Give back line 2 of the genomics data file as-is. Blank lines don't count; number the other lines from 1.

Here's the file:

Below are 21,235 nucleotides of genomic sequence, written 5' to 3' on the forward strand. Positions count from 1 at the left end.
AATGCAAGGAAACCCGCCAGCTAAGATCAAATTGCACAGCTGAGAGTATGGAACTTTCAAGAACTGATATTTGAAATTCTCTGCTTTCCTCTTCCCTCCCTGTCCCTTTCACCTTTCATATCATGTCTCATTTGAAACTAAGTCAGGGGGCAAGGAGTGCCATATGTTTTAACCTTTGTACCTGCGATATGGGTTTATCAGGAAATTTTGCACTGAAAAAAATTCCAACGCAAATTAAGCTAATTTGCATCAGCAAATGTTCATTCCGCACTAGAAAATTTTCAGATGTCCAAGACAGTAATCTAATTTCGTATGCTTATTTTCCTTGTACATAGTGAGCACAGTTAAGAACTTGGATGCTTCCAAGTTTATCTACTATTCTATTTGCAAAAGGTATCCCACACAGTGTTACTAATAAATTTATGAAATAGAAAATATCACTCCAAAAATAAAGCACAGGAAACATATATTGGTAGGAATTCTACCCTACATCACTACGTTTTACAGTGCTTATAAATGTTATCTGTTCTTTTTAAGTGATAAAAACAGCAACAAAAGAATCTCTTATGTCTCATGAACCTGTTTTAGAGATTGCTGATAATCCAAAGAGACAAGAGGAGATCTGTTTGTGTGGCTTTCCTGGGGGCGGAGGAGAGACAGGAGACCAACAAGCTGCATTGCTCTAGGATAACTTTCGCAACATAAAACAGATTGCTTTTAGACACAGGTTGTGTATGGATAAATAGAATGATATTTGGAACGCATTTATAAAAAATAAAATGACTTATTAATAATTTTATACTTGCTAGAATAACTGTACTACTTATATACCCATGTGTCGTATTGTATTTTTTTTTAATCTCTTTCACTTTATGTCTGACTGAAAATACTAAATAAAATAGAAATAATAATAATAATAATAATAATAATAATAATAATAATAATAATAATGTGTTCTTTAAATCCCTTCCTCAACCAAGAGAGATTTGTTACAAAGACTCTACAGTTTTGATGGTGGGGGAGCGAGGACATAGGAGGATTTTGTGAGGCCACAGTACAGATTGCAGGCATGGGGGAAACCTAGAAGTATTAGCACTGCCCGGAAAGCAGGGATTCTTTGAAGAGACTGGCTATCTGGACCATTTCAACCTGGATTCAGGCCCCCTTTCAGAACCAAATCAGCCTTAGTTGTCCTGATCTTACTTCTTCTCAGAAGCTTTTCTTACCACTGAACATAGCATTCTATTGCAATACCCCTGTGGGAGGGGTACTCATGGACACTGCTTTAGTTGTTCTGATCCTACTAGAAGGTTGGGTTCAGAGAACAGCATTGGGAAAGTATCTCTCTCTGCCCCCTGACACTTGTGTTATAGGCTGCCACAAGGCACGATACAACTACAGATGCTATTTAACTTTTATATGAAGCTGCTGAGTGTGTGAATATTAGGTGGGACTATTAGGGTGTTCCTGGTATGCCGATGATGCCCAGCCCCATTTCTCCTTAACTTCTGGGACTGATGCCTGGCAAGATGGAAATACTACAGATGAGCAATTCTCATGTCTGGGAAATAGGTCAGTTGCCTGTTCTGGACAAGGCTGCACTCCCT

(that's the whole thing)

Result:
AATGCAAGGAAACCCGCCAGCTAAGATCAAATTGCACAGCTGAGAGTATGGAACTTTCAAGAACTGATATTTGAAATTCTCTGCTTTCCTCTTCCCTCCCTGTCCCTTTCACCTTTCATATCATGTCTCATTTGAAACTAAGTCAGGGGGCAAGGAGTGCCATATGTTTTAACCTTTGTACCTGCGATATGGGTTTATCAGGAAATTTTGCACTGAAAAAAATTCCAACGCAAATTAAGCTAATTTGCATCAGCAAATGTTCATTCCGCACTAGAAAATTTTCAGATGTCCAAGACAGTAATCTAATTTCGTATGCTTATTTTCCTTGTACATAGTGAGCACAGTTAAGAACTTGGATGCTTCCAAGTTTATCTACTATTCTATTTGCAAAAGGTATCCCACACAGTGTTACTAATAAATTTATGAAATAGAAAATATCACTCCAAAAATAAAGCACAGGAAACATATATTGGTAGGAATTCTACCCTACATCACTACGTTTTACAGTGCTTATAAATGTTATCTGTTCTTTTTAAGTGATAAAAACAGCAACAAAAGAATCTCTTATGTCTCATGAACCTGTTTTAGAGATTGCTGATAATCCAAAGAGACAAGAGGAGATCTGTTTGTGTGGCTTTCCTGGGGGCGGAGGAGAGACAGGAGACCAACAAGCTGCATTGCTCTAGGATAACTTTCGCAACATAAAACAGATTGCTTTTAGACACAGGTTGTGTATGGATAAATAGAATGATATTTGGAACGCATTTATAAAAAATAAAATGACTTATTAATAATTTTATACTTGCTAGAATAACTGTACTACTTATATACCCATGTGTCGTATTGTATTTTTTTTTAATCTCTTTCACTTTATGTCTGACTGAAAATACTAAATAAAATAGAAATAATAATAATAATAATAATAATAATAATAATAATAATAATAATAATGTGTTCTTTAAATCCCTTCCTCAACCAAGAGAGATTTGTTACAAAGACTCTACAGTTTTGATGGTGGGGGAGCGAGGACATAGGAGGATTTTGTGAGGCCACAGTACAGATTGCAGGCATGGGGGAAACCTAGAAGTATTAGCACTGCCCGGAAAGCAGGGATTCTTTGAAGAGACTGGCTATCTGGACCATTTCAACCTGGATTCAGGCCCCCTTTCAGAACCAAATCAGCCTTAGTTGTCCTGATCTTACTTCTTCTCAGAAGCTTTTCTTACCACTGAACATAGCATTCTATTGCAATACCCCTGTGGGAGGGGTACTCATGGACACTGCTTTAGTTGTTCTGATCCTACTAGAAGGTTGGGTTCAGAGAACAGCATTGGGAAAGTATCTCTCTCTGCCCCCTGACACTTGTGTTATAGGCTGCCACAAGGCACGATACAACTACAGATGCTATTTAACTTTTATATGAAGCTGCTGAGTGTGTGAATATTAGGTGGGACTATTAGGGTGTTCCTGGTATGCCGATGATGCCCAGCCCCATTTCTCCTTAACTTCTGGGACTGATGCCTGGCAAGATGGAAATACTACAGATGAGCAATTCTCATGTCTGGGAAATAGGTCAGTTGCCTGTTCTGGACAAGGCTGCACTCCCT